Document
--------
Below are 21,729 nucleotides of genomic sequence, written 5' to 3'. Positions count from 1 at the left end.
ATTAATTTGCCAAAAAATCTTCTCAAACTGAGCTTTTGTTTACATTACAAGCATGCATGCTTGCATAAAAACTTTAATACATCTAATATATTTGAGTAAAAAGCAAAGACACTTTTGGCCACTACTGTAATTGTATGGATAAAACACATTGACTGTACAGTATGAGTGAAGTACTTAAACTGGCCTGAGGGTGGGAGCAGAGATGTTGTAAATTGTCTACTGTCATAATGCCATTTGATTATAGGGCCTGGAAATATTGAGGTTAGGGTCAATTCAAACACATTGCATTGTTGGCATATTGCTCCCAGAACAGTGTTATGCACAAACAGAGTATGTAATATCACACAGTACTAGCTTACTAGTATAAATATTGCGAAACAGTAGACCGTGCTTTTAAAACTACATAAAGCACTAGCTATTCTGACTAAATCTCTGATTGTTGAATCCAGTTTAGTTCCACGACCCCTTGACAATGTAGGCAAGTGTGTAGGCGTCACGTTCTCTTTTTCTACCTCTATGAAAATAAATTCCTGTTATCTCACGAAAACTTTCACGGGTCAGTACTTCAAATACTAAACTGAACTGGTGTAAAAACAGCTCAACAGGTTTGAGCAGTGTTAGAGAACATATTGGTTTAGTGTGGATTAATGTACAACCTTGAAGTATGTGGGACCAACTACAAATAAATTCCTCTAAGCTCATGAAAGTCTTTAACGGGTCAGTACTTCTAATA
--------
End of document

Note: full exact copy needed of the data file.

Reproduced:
Below are 21,729 nucleotides of genomic sequence, written 5' to 3'. Positions count from 1 at the left end.
ATTAATTTGCCAAAAAATCTTCTCAAACTGAGCTTTTGTTTACATTACAAGCATGCATGCTTGCATAAAAACTTTAATACATCTAATATATTTGAGTAAAAAGCAAAGACACTTTTGGCCACTACTGTAATTGTATGGATAAAACACATTGACTGTACAGTATGAGTGAAGTACTTAAACTGGCCTGAGGGTGGGAGCAGAGATGTTGTAAATTGTCTACTGTCATAATGCCATTTGATTATAGGGCCTGGAAATATTGAGGTTAGGGTCAATTCAAACACATTGCATTGTTGGCATATTGCTCCCAGAACAGTGTTATGCACAAACAGAGTATGTAATATCACACAGTACTAGCTTACTAGTATAAATATTGCGAAACAGTAGACCGTGCTTTTAAAACTACATAAAGCACTAGCTATTCTGACTAAATCTCTGATTGTTGAATCCAGTTTAGTTCCACGACCCCTTGACAATGTAGGCAAGTGTGTAGGCGTCACGTTCTCTTTTTCTACCTCTATGAAAATAAATTCCTGTTATCTCACGAAAACTTTCACGGGTCAGTACTTCAAATACTAAACTGAACTGGTGTAAAAACAGCTCAACAGGTTTGAGCAGTGTTAGAGAACATATTGGTTTAGTGTGGATTAATGTACAACCTTGAAGTATGTGGGACCAACTACAAATAAATTCCTCTAAGCTCATGAAAGTCTTTAACGGGTCAGTACTTCTAATA